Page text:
With the season Cruz has had at Triple-A Oklahoma, there's no mystery as to why teams are inquiring about his services.In 325 at-bats this season, Cruz has belted 34 home runs, including eight in his last six games, adding 85 RBIs, a .342 average and a 1.164 on-base-percentage-plus-slugging percentage. He's struck out just 78 times and has stolen 21 bases. His 34 home runs are the most in professional baseball this year and an Oklahoma club record for a single season. While players don't typically covet Minor League records, Cruz remains upbeat about his situation. "I just come to play every day," Cruz said. "Every year I try to be healthy and this year God has blessed me." However, at 28 years old and with three unsuccessful Major League stints on his resume, its understandable why Cruz is still in the Minors. Since joining Texas in 2006, Cruz has 15 home runs, 56 RBIs, a .666 OPS and 119 strikeouts in 437 at-bats over two extended stays with the Rangers. He was also caught stealing more times than not, four to three. If Cruz weren't out of options, Texas might be more willing to give him another shot. "If they have the opportunity to bring me up, they're going to do it," Cruz said. "I'm not going to worry about things I don't have control over. I wish I could be there, but I don't have any control. I can't pick when the right time is to bring me up." While Arias is still known in some realms as "the only player left from the A-Rod deal," Texas' trade with Atlanta last July, that brought shortstop phenom Elvis Andrus into the organization, has Arias between a rock and a hard place. Ahead of Arias is five-time All-Star Michael Young. Rising quickly behind him is the multidimensional Andrus, who's played in the Futures Game the last two seasons. "Elvis is a good player and Michael Young is a star player, too," Arias said. "They play my position, but I'm just trying to prove I can play in the big leagues." Arias first proved that in 2006 when he represented the Rangers on the World roster for the Futures Game, although he didn't play. Later that season he made his Major League debut, batting .545 in 11 at-bats over six games in September. He went into the offseason ranked by Baseball America as the Rangers' best defensive infielder, best infield arm and best hitter for average. But a right shoulder injury in 2007 that required arthroscopic surgery removed Arias from the Rangers' radar, limiting him to five games all season. The short-lived season came after spring when the Rangers tried converting Arias into an outfield. The move was unsuccessful, to say the least, as he never saw the outfield once the season started. "Last season was tough. I hurt my shoulder and I wasn't able to play very much," Arias said. "If I hadn't been moved to the outfield, maybe I wouldn't have hurt my shoulder, but now I feel better. I'd do it again if it'd get me to the big leagues. I'd play any position." Settled back in at shortstop and healthy this season, Arias has performed well, batting .292 with 10 doubles, eight triples, 22 stolen bases and just 45 strikeouts in 336 at-bats. However, at age 23, time may be running out for him to figure into Texas' long-term plans. Although he's been through it before, Arias isn't sure how he'd feel about another change of scenery. "I don't know," Arias said. "You never know where you might end up playing. A few years ago, I thought I'd be playing for the Yankees, but that obviously didn't happen. I'll play for whatever team, though, if that's what it takes."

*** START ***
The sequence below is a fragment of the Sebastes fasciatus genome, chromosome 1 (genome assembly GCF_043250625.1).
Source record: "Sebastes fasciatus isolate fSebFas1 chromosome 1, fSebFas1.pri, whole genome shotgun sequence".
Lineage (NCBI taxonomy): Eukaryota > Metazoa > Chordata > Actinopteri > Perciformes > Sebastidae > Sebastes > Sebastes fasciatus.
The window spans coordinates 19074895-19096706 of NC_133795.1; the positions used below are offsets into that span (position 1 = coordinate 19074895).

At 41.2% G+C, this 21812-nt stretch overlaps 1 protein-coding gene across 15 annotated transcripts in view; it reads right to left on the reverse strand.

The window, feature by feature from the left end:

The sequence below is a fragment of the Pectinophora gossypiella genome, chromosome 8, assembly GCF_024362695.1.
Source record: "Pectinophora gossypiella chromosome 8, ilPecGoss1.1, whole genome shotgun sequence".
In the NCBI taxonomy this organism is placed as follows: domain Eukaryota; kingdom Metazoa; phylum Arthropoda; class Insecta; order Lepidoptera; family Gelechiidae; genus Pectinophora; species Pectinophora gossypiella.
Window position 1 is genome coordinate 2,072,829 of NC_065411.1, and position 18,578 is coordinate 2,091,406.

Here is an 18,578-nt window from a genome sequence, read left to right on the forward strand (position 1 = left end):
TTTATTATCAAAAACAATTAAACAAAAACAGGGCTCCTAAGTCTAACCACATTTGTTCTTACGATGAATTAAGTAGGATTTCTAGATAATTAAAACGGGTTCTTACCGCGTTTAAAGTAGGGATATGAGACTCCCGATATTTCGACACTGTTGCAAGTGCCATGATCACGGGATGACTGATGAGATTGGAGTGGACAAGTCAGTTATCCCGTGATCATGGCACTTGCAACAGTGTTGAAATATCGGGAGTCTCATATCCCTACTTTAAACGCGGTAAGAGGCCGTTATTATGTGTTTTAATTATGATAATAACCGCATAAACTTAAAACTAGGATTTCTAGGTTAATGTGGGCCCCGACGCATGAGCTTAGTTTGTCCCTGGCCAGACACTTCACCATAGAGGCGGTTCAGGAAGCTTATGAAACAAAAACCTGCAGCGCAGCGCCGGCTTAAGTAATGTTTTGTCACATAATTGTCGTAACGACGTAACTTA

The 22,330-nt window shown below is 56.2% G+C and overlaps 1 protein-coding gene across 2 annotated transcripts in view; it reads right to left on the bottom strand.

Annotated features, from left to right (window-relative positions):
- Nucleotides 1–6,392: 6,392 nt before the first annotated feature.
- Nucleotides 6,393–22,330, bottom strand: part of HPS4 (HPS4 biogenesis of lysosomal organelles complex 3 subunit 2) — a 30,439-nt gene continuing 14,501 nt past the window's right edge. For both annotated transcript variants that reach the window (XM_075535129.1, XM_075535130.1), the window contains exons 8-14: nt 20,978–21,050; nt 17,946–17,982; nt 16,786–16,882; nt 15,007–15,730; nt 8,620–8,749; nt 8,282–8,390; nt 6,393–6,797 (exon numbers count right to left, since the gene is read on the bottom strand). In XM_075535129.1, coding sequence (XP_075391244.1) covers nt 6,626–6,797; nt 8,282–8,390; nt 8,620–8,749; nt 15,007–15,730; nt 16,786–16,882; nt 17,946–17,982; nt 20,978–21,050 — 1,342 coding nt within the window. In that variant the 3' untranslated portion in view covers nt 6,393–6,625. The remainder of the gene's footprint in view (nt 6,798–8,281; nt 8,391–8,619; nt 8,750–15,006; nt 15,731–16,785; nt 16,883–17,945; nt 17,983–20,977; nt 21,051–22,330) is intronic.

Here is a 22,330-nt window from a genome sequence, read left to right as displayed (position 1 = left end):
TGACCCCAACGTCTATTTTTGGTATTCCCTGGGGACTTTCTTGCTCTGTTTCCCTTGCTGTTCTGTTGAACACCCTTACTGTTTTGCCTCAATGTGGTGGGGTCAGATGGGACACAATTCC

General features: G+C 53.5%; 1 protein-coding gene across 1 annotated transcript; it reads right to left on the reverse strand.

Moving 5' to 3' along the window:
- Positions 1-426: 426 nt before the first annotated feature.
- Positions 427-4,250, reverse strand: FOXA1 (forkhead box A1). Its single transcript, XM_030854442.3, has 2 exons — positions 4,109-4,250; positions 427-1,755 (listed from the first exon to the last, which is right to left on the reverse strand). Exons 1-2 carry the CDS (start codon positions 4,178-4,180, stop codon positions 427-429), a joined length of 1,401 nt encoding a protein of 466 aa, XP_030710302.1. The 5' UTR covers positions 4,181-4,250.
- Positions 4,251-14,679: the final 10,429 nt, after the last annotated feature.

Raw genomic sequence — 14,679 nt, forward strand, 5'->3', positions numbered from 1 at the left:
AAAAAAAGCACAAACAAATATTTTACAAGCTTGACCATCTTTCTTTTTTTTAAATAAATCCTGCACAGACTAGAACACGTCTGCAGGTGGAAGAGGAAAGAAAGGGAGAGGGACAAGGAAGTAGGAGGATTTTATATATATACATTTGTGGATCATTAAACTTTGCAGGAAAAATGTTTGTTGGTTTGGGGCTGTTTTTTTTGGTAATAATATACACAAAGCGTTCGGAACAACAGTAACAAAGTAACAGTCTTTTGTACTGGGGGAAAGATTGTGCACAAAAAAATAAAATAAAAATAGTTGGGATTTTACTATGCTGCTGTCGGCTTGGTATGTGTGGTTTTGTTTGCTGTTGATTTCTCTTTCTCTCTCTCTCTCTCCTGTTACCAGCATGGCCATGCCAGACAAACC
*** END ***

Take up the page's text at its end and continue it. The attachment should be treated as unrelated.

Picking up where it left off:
Shawn Shroyer is an associate reporter for MLB.com. This story was not subject to the approval of Major League Baseball or its clubs.